Salome is at the moral center of the novel and the life of the Swarts, but they only recognize her to scold her. Like Rachel, she’s 40 (and in her seventies by the end of the novel), but they call her “the girl” and let her work, barefoot, 24 hours a day. She has largely raised them. three Swart children: Anton, a 19-year-old conscript at the start of the book; Amor, a clumsy 13-year-old girl; and Astrid, their younger sister who is mainly interested in boys and makeup. These three siblings are a strange brood – more than once they reminded me of the Jesse Armstrong TV show Succession.
We have known from the start that Anton is gravely troubled. On the morning of his mother’s death, he shot dead a female protester in one of the townships outside Johannesburg as she bent down to pick up a stone. “He didn’t think, he hated her, he wiped her off. All in a few seconds, an instant, finished. Never finished, never finished. The deaths of the two women merge into his mind and after Rachel’s funeral he flees the army and her family, roughing it up in the Transkei for some time. Meanwhile, the girls are moving in different directions. Astrid gets more and more empty (and later has the misfortune of driving this blackjacked BMW). Amor rejects the wealth and privileges of his family, lives in London for a while, then trains as a nurse and goes to work in an HIV ward in Durban.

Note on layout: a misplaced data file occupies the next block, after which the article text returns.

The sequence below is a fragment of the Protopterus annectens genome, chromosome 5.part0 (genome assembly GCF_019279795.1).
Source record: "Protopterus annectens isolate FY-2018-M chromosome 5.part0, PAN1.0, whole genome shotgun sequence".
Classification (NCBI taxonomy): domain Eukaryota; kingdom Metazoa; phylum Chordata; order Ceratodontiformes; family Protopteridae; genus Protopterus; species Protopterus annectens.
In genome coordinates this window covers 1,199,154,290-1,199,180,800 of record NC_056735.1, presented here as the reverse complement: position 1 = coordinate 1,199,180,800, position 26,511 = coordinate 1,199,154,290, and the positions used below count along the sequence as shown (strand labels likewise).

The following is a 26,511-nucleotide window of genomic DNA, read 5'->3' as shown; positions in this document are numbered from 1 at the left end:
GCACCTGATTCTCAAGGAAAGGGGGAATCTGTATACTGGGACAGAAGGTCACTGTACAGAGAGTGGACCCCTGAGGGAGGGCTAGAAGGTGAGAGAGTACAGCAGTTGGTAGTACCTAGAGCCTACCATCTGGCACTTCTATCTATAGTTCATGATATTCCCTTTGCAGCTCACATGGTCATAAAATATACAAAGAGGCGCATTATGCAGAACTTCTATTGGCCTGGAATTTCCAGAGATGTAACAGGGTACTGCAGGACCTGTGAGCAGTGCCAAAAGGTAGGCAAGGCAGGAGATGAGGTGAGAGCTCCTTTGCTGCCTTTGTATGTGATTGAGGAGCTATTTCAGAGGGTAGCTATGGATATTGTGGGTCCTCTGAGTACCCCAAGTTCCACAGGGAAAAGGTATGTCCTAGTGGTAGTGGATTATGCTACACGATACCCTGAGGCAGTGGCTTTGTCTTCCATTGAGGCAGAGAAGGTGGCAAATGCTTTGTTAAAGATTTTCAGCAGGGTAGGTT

“Even the racist old guard is delighted to see the Springboks finally enter international competition”
Really, there are two “promises” implied by the title of the novel. The first is made to Rachel, before she dies, when her husband Mania agrees to give Salome ownership of a dilapidated house on their property in which she lived (a promise heard by Amor). The larger promise refers to South Africa after Nelson Mandela’s release from prison in 1990, when anything seems possible – “the brown veld is full of generosity”. Even the racist old guard is thrilled to see the Springboks rugby team finally enter international competition.
The two promises will not be kept. Despite Amor’s admonitions, the Swart family fails to get Salome done right. Meanwhile, Jacob Zuma’s corrupt reign, with its violence, power cuts, and chaos, provides a disheartening backdrop for further family deaths. When Mania, co-owner of a reptile park called Scaly City, gets bitten by a cobra during a fundraising challenge, the poison seeping into his system looks like something more than snake venom. .